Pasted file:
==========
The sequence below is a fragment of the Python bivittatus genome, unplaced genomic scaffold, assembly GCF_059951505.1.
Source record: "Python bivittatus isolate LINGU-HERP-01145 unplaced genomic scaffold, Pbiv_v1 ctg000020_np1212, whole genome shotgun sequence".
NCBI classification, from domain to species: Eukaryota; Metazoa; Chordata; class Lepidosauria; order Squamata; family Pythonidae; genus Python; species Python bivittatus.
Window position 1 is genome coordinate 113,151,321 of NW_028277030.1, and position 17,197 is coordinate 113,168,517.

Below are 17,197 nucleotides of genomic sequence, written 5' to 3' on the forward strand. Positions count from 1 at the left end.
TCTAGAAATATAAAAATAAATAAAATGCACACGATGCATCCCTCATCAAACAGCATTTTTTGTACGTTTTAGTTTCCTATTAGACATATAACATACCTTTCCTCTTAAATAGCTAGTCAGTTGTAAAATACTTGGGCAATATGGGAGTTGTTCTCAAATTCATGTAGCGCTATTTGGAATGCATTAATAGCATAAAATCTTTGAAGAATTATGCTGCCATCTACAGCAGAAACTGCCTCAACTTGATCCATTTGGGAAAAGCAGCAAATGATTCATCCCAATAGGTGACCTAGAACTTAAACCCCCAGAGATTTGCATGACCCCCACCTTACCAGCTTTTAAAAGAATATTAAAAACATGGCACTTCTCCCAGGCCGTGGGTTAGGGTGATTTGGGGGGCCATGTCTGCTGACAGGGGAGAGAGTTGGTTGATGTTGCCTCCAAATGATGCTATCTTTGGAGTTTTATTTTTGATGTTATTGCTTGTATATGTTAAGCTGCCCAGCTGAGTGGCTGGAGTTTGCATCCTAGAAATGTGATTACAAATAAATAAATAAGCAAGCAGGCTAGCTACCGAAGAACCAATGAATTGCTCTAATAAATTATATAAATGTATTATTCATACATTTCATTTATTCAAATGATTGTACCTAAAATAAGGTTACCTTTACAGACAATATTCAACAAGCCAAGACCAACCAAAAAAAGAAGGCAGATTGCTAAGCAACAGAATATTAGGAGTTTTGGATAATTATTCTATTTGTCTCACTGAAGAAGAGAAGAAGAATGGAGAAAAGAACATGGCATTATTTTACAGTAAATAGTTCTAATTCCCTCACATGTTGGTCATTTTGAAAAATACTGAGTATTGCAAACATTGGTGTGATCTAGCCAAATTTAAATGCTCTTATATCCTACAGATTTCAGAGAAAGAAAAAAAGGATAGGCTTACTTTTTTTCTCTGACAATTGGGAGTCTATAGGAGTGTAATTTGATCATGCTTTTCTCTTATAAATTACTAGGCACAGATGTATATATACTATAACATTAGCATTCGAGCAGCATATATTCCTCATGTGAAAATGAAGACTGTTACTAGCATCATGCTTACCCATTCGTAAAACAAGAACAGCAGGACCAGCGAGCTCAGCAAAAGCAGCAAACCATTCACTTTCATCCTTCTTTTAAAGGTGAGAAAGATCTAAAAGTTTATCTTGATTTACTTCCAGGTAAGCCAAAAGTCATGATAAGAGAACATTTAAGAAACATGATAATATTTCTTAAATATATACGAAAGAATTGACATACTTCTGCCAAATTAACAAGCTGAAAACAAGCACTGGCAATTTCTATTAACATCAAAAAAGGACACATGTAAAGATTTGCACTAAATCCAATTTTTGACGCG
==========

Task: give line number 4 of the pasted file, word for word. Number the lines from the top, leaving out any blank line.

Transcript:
Window position 1 is genome coordinate 113,151,321 of NW_028277030.1, and position 17,197 is coordinate 113,168,517.